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Full Pension Flexibility in Malta – QROPS Malta

At Least Two Companies are Now Allowing Full Pension Flexibility in Malta

At least two companies are now allowing full pension flexibility in Malta. Please email us for details. Two trustees have altered their schemes to allow this full pension flexibility. However, the two schemes have amended their pension schemes to allow the same Pension Commencement Lump Sum (PCLS) as the UK. They have lowered the amount you can take as a cash-free pension lump sum from 30% to 25%.

Malta Pension Changes Under Chapter 514

However, this does not mean you can just transfer your pension offshore to Malta and cash it in. For a start, you need to be at least 55. Then, when you take benefits there may be tax of up to 35% and also exit charges from encashing your pension early. However, in certain cases, this tax may be reduced where income tax is lower in your country of residence and that country has a Double Taxation Agreement in force with Malta.

An example would be Portugal. They have zero taxes for the first ten years you move to Portugal as a non-resident and the DTA with Malta gives the taxing rights to Portugal. So, you could draw your pension income with no tax deducted for that period of time and also protect your pension pot from any tax on death or IHT.

New Malta Full Flexibility Pension Rules

  • New legislation has been put into force in Malta (the Retirement Pensions Act), Chapter 514 of the Laws of Malta, that will allow pension members to receive the same freedom and flexibility as most UK Defined Contribution (DC) Schemes and UK SIPP’s
  • Flexible access may be taken in the form of lump sums over and above the Annuity level, and could be anything up to the value of the member’s fund. The flexible access payment is taxable in Malta as if it were a pension payment and will be relieved from tax where a tax treaty exists giving taxing rights to the member’s country of residence.
  • If the Flexible Withdrawal gives rise to a closure of the account, then there is a termination fee too.
  • The Pension Commencement Lump Sum has been reduced to 25%, now the new flexible withdrawal rules in Malta are confirmed
  • Maltese QROPS will no longer allow benefits to be paid from age 50. You must be 55 years of age to access your retirement fund
  • There will continue to be no tax on death at source in Malta and no tax in the UK as long as the member remains a resident abroad, outside the UK
  • There is a withholding tax of up to 35% on any pension benefits taken above the PCLS, where no effective Double Taxation Agreement exists between where a member retires and Malta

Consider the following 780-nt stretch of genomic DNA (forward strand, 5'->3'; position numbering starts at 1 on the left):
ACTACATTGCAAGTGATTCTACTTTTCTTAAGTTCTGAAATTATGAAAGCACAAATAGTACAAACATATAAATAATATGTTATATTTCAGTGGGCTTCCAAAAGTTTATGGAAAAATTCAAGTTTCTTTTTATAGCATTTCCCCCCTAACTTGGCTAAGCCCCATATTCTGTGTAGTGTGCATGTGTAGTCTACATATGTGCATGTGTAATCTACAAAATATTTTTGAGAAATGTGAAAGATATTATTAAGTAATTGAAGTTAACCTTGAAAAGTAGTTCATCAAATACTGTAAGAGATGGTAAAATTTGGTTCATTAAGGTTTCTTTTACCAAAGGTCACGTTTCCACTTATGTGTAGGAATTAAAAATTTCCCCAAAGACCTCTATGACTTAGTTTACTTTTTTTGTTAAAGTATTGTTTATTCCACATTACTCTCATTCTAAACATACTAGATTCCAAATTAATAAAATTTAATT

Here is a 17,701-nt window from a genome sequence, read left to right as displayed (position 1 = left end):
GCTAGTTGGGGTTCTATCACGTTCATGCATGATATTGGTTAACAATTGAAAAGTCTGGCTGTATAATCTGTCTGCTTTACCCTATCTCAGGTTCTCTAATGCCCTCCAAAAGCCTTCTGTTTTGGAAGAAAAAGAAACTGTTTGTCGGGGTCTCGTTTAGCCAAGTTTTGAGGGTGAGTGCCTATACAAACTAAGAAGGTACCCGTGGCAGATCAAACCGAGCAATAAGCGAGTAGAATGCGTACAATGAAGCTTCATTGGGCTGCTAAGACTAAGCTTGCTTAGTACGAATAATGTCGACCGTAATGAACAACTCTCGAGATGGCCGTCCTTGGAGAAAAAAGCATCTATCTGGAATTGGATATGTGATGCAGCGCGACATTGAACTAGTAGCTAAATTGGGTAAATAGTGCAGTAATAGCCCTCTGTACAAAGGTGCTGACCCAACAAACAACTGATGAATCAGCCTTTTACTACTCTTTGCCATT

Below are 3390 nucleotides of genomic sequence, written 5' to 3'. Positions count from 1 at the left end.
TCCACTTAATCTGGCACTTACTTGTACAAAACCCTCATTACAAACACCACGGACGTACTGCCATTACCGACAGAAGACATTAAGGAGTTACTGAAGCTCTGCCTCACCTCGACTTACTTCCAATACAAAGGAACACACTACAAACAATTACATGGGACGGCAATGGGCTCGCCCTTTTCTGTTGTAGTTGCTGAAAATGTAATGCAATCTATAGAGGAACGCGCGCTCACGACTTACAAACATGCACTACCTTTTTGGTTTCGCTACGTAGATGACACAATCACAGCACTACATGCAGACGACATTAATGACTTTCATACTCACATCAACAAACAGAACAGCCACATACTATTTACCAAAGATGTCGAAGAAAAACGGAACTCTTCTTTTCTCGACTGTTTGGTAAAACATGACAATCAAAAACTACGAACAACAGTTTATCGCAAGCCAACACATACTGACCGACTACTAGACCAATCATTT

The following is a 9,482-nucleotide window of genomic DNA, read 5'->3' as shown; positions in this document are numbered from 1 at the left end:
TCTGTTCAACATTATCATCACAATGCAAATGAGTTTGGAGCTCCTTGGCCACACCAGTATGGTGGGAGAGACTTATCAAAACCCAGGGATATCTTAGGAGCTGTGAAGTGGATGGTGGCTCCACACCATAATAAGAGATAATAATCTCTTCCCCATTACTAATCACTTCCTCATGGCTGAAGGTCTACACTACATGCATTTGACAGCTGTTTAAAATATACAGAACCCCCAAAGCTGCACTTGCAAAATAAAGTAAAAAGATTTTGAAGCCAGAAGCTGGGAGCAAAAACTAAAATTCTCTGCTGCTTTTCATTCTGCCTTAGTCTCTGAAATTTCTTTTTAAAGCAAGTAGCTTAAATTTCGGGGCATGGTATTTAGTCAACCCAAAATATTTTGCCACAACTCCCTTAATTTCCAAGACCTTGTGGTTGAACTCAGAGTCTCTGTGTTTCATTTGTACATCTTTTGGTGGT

• There is a termination fee, if you try to cash-in your pension early. Most pension transfers to a QROPS in Malta must be invested for at least 5 years to avoid any exit fees or termination fees
  • You can still choose the beneficiaries of your pension scheme, e.g. 50% to partner, 25% to child 1, 25% to child 2

Can I Cash in My Pension in Malta with a Transfer to a QROPS?

HMRC have been trying to put pensioners off transferring to a QROPS for years, but did a U-turn on their advice, now allowing pensioners in the UK to cash in their pensions, but members who leave their pension pots in the UK will pay their highest marginal tax rates on any benefits they draw above the PCLS. So, there could be a tax of up to 45% on any income they take, plus a tax on death paid at the highest marginal rate of the receiving beneficiary.

If you move a pension to Malta as a British expat resident abroad, you can take full pension flexibility as long as you are over 55 years of age.

However, if you try to “cash it in” during the first five years, there will be an exit fee, a termination fee, plus if a Double Taxation Agreement doesn’t exist, you will pay up to 35% tax in Malta.

Click here for a full list of countries with Double Taxation Relief with Malta.

Our advice is to take less of your pension. Your pension pot is supposed to give you an income for life. With nursing care becoming more expensive and with health insurance costing tens of thousands of Dollars in many countries for over 70 year olds, you should be taking less of your pension in retirement age unless you have a terminal illness.

After age 65, many expats can live to the average age of 87. This will only increase over time as healthcare gets better.

If you are taking a pension income at 55, it may need to last for 35 years, which means you should really only be taking about 4% per year as an income.

Please contact us for more info.

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